Dance?

Finweek English Edition - - INVESTMENT -

tion of monthly US govern­ment bonds pur­chases ev­ery quar­ter. Given that it is com­ing off an $85bn monthly pro­gramme, it’s go­ing to take at least two years to run the pro­gramme down. The Ja­panese cen­tral bank continues to print money at a dizzy­ing rate as it at­tempts to lift the econ­omy out of its three decades of slum­ber and the Euro­pean Cen­tral Bank is happy to do “what­ever it takes”, to quote its pres­i­dent Mario Draghi. All of this sug­gests that the band will keep play­ing for the next year at least. EQ­UITY MAR­KET PER­FOR­MANCE In the past year we’ve seen global eq­uity mar­kets dance hard in re­sponse to the mu­sic from the var­i­ous cen­tral banks (see graph – all re­turns in rand). Even the JSE has been up by 20% over the one- year pe­riod to the mid­dle of Fe­bru­ary, out­per­form­ing other emerg­ing mar­kets in the process. WILL THIS CON­TINUE INTO 2014? It is likely that global eq­uity mar­kets will con­tinue to be sup­ported by the an­tic­i­pated con­tin­ued liq­uid­ity in­jec­tions. The US growth re­cov­ery is slow but seems to be en­trenched. Europe still has a long way to go – but it seems to have turned the cor­ner. There are some key threats to Chi­nese growth re­main­ing on track. The property and shadow bank­ing bub­bles are the most se­ri­ous of these – but the cen­tral govern­ment should have enough fire­power to deal with these. WHAT ABOUT SOUTH AFRICA? Our coun­try is a fas­ci­nat­ing mix of good and bad. De­spite be­ing one of the ‘frag­ile five’ with our twin deficits (Govern­ment and trade), up­com­ing gen­eral elec­tions in May and our cur­rency hav­ing weak­ened sig­nif­i­cantly over the last year, the stock mar­ket is cur­rently at an all-time high.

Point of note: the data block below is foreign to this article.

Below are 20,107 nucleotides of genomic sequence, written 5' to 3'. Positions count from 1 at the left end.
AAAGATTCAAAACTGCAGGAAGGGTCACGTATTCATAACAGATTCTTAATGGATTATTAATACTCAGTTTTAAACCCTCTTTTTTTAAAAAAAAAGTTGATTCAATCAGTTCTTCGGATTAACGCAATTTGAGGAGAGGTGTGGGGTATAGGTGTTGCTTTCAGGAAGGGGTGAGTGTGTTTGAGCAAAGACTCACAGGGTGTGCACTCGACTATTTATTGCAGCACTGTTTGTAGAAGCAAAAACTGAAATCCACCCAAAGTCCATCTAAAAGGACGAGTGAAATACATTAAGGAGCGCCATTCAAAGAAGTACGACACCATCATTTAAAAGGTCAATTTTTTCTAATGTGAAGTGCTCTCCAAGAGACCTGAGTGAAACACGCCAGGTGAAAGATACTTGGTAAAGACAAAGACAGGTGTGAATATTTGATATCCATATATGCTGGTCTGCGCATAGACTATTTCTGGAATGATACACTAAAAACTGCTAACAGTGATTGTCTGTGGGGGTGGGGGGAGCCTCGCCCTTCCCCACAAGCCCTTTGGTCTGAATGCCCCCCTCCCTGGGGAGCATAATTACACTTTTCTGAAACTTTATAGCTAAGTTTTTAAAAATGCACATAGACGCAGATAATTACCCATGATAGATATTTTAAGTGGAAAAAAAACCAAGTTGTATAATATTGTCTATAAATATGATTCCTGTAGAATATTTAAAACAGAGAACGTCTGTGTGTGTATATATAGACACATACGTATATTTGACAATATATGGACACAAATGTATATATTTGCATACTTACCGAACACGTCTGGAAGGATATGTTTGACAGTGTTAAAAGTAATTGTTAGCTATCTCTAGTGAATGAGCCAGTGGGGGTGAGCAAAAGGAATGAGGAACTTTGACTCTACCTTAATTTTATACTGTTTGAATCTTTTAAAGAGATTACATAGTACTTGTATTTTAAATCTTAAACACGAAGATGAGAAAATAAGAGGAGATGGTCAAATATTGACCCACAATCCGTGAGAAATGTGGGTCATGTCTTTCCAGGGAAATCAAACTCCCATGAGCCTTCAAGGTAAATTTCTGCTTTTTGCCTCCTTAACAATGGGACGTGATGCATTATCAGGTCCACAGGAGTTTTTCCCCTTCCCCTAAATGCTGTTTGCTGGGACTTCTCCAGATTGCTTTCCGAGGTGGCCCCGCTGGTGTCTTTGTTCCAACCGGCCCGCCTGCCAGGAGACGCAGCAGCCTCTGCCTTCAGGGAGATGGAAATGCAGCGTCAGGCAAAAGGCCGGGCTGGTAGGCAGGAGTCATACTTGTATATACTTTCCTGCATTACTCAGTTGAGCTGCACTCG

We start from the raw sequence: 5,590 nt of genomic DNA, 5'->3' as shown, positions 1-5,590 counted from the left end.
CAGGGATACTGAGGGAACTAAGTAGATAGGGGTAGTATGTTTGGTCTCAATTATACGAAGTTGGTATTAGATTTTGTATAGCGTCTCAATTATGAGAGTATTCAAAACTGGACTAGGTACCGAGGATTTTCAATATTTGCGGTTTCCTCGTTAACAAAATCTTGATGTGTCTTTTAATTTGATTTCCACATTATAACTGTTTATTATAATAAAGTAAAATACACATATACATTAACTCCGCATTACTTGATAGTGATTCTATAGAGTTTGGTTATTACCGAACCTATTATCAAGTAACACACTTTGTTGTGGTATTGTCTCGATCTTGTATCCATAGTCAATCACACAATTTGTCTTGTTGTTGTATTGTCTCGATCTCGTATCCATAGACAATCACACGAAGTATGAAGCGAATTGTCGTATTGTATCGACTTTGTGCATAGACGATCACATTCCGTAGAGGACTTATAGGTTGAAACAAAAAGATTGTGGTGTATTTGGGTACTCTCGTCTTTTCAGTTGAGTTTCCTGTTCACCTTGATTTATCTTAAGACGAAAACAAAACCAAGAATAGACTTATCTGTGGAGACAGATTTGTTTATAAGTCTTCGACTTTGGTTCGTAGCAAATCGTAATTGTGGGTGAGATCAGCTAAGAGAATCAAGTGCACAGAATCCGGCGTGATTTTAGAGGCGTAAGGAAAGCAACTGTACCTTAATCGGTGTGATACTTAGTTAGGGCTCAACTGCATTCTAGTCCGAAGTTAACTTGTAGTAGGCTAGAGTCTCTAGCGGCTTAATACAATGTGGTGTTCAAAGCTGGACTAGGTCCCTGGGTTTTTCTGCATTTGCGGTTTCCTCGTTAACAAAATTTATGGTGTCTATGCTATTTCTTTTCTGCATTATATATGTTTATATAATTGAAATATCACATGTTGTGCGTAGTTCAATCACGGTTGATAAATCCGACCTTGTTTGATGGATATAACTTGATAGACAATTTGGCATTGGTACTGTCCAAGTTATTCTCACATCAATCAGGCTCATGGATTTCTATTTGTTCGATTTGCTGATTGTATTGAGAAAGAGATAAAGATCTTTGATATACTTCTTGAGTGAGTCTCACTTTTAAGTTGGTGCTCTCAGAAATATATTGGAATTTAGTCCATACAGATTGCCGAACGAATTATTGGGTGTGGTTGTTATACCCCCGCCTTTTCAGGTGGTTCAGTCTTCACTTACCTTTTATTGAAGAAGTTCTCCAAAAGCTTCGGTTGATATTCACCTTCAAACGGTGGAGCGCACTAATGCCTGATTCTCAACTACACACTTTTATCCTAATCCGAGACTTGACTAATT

The way to rec­on­cile this is that the lo­cal mar­ket in­dex is dom­i­nated by rand­hedge stocks. The weak­ness of the rand and the global re­cov­ery is very good for these while the lo­cal in­dus­tri­als and fi­nan­cials are sold off.

In sum­mary, it seems that the dancing will con­tinue for a lit­tle longer here as well – but it seems the mu­sic is chang­ing and in­vestors (or their man­agers) must be able to re­spond.

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